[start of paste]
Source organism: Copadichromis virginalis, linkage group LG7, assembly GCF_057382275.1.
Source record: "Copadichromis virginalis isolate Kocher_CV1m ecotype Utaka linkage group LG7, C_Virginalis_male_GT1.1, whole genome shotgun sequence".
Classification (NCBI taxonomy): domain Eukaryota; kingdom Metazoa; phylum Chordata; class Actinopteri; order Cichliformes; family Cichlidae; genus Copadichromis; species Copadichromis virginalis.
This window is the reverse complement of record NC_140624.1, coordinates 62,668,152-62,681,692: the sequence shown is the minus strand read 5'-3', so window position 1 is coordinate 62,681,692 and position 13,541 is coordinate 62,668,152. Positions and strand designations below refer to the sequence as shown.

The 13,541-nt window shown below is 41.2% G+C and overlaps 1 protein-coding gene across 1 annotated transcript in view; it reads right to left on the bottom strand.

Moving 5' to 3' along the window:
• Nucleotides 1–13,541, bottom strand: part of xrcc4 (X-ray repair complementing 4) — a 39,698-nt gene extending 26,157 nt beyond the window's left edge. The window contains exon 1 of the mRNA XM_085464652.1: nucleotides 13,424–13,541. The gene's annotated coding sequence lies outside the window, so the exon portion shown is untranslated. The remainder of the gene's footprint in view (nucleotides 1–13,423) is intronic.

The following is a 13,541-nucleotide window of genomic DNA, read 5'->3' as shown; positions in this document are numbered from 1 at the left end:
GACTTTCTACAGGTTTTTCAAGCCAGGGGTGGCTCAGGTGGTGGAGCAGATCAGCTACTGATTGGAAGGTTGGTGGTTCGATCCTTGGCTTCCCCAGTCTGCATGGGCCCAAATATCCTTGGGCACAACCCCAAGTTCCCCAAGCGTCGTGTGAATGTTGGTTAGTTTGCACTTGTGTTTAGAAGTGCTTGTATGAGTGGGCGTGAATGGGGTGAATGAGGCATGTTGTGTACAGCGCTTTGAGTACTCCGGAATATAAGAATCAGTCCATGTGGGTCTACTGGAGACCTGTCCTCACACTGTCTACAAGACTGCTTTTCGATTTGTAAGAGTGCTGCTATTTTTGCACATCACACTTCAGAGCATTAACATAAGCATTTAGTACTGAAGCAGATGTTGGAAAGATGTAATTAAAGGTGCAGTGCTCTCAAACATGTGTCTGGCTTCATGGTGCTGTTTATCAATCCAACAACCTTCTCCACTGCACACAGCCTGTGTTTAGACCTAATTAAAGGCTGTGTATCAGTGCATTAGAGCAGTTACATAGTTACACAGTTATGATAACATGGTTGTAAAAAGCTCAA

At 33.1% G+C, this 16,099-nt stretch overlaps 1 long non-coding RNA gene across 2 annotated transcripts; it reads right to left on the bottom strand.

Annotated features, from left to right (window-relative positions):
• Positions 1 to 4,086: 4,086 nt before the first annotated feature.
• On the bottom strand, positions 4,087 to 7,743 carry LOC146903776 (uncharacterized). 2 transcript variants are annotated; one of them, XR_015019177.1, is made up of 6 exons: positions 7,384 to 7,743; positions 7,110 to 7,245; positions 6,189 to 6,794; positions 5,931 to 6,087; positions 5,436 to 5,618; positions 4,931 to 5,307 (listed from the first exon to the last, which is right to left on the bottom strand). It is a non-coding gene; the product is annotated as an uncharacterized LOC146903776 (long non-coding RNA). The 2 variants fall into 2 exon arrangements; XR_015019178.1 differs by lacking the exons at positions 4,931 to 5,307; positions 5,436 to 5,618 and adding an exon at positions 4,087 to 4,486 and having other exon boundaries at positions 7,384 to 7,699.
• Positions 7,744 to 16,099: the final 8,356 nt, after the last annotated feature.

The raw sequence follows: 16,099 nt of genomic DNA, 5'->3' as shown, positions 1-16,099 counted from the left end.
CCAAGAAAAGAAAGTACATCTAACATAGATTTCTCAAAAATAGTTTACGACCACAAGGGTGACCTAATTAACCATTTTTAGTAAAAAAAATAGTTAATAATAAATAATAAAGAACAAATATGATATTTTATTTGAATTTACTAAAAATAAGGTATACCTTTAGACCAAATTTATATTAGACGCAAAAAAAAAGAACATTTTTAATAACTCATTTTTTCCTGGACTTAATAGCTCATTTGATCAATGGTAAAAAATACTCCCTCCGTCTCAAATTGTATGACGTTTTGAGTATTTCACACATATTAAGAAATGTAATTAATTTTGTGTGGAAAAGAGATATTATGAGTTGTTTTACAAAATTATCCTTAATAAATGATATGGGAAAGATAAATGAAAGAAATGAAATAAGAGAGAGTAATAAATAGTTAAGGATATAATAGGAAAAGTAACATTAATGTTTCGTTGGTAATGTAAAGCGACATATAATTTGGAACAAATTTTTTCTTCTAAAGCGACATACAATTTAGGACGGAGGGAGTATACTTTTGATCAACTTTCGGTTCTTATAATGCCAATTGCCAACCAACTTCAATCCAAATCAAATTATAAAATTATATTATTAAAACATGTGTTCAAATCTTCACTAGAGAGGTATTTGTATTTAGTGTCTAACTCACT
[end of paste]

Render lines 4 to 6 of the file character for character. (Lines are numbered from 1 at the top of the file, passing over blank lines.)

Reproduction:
This window is the reverse complement of record NC_140624.1, coordinates 62,668,152-62,681,692: the sequence shown is the minus strand read 5'-3', so window position 1 is coordinate 62,681,692 and position 13,541 is coordinate 62,668,152. Positions and strand designations below refer to the sequence as shown.

The 13,541-nt window shown below is 41.2% G+C and overlaps 1 protein-coding gene across 1 annotated transcript in view; it reads right to left on the bottom strand.

Moving 5' to 3' along the window: